Another toxic Tory argument for Brexit

by David Hannay | 09.12.2019

Matt Ridley, a Conservative member of the House of Lords and an ardent Brexiter, has filled four columns in The Times today asserting that the fact that the EU is considering a ban on imports containing the controversial weed killer Roundup (glyphosate) is both bad science and wickedly protectionist.

Leaving on one side for the moment the scientific arguments Ridley deploys, and whether or not we might prefer to be protected from consuming products treated with a pesticide that has been linked to cancer, Ridley misses three important considerations in his polemic.

First, so long as we remain in the EU we will have a say in determining whether substances of this sort should be banned and in ensuring that full scientific risk analyses are carried out before a decision is taken. Outside the EU we will have no say.

Second, if the UK decides post-Brexit to diverge from EU regulations and to apply different, laxer standards in respect of substances banned by the EU, checks will inevitably be needed on goods we are exporting to the EU. The same goes for EU-bound shipments transiting through the UK. These inspections will be time-consuming and costly; there will be a risk that some goods will be turned back. If the EU does ban Roundup, it will understandably not want it to get into the single market through the back door.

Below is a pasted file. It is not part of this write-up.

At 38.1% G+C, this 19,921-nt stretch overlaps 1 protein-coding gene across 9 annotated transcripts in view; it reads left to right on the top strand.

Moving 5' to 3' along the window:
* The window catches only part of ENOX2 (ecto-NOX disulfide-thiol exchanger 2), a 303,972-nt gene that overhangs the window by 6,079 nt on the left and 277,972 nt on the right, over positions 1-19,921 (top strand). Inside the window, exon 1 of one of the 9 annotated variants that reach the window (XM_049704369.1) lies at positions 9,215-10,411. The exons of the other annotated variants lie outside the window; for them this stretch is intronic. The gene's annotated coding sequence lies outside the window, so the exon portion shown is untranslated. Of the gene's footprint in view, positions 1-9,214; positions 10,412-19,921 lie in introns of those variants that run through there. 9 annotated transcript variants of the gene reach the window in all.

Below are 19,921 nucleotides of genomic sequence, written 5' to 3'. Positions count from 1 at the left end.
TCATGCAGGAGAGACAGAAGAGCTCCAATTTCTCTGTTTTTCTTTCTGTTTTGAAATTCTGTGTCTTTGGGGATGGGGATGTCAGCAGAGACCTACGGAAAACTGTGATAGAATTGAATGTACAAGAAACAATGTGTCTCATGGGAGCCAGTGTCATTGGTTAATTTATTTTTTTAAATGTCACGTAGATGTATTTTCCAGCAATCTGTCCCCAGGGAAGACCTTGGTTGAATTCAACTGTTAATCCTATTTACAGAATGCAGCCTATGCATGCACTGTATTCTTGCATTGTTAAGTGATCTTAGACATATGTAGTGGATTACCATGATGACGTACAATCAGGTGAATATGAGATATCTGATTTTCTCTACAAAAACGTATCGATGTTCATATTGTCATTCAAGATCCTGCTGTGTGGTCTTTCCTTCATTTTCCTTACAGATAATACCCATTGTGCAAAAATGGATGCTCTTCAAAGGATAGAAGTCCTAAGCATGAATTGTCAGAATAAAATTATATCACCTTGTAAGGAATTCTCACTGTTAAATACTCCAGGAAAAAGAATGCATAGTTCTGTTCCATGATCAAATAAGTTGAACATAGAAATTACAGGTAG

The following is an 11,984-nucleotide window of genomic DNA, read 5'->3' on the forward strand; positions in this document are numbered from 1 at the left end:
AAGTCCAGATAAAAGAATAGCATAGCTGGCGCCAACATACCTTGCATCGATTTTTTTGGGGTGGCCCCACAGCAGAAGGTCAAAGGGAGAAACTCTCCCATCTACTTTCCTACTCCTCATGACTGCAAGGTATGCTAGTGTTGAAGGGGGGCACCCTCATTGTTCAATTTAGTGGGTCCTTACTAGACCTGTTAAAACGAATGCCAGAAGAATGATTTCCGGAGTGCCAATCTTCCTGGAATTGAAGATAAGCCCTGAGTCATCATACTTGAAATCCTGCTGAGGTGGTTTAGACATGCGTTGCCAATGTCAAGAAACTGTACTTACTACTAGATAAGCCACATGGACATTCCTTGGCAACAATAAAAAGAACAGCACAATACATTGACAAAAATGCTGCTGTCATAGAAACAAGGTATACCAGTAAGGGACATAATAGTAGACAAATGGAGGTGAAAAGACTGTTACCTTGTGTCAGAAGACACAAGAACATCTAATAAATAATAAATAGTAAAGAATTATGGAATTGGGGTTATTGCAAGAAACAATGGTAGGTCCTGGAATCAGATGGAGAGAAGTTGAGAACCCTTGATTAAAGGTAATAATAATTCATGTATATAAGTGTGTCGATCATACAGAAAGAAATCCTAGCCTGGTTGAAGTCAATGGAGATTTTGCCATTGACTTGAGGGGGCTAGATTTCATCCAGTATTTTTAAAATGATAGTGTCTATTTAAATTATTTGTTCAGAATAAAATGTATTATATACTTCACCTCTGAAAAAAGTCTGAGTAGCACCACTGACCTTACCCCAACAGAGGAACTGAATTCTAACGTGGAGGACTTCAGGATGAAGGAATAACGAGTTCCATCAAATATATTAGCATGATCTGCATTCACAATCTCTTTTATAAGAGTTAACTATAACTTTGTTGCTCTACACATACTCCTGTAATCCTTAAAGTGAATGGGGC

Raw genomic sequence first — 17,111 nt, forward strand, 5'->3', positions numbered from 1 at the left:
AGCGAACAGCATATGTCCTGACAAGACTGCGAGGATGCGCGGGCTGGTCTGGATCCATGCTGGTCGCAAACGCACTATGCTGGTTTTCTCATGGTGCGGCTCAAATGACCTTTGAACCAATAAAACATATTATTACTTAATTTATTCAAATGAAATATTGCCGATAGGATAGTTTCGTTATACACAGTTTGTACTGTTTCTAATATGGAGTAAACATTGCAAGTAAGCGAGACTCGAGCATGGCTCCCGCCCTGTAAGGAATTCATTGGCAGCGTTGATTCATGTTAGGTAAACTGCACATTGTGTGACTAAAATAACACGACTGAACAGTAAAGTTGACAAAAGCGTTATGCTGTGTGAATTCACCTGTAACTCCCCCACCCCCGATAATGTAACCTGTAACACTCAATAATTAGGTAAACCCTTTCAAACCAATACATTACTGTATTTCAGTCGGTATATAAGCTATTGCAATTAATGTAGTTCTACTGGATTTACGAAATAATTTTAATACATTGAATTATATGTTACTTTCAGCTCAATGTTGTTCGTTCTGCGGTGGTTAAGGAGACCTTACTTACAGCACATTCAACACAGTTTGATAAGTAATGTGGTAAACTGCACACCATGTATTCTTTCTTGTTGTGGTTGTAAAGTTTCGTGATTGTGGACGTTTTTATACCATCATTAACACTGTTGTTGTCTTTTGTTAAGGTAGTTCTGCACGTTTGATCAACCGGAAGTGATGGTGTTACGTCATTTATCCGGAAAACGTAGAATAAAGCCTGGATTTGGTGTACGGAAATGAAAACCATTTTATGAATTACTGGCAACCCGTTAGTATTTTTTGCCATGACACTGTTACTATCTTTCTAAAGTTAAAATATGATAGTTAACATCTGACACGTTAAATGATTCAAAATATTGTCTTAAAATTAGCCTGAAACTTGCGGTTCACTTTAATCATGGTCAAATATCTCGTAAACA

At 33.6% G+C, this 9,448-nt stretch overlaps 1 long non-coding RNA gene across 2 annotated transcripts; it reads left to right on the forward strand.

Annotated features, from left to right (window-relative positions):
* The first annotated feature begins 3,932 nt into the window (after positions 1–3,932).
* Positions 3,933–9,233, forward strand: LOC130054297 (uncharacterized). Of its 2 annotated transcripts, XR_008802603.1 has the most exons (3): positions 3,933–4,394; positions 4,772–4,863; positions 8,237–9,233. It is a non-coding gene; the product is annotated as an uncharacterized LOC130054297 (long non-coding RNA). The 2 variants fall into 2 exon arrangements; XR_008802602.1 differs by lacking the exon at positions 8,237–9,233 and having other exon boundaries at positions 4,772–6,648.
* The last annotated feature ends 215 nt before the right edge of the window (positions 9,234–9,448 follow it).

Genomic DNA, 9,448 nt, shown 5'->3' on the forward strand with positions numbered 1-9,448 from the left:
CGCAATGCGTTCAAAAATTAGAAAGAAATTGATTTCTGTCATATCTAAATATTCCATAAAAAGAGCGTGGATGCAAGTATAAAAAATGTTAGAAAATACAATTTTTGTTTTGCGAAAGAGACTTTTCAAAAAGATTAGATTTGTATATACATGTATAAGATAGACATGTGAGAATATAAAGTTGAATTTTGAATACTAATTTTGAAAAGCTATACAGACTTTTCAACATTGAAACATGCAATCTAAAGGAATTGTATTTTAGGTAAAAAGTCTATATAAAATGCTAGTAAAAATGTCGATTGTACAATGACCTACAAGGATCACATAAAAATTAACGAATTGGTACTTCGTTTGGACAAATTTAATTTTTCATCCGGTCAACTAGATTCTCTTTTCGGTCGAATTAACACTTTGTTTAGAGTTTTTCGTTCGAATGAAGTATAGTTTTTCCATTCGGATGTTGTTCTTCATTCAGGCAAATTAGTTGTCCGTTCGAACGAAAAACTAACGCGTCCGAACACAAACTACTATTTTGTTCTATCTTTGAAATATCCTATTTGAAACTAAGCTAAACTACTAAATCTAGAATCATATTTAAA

Third, regulatory divergence will certainly require checks to be made on goods moving from Great Britain to Northern Ireland, which, under Boris Johnson’s deal, must conform to the EU’s standards. The prime minister can say until he is blue in the face that there will be no such inspections. But his Irish Protocol cannot be implemented without them – the Commission will insist on that.

You may not be too interested in what one Conservative member of the Lords has to say. But Ridley’s article illustrates vividly the pressure a Conservative government will be under from its own supporters to diverge from EU rules. Voters need to be aware of the potentially serious consequences for our trade with what is by far our biggest export market were we to do so.

Edited by Alan Wheatley

One Response to “Another toxic Tory argument for Brexit”

  • Brexiteer voters so far, by the looks of it, weren’t too interested to protect UK trade to the EU, so why would they suddenly want to let that influence their underdeveloped little minds now?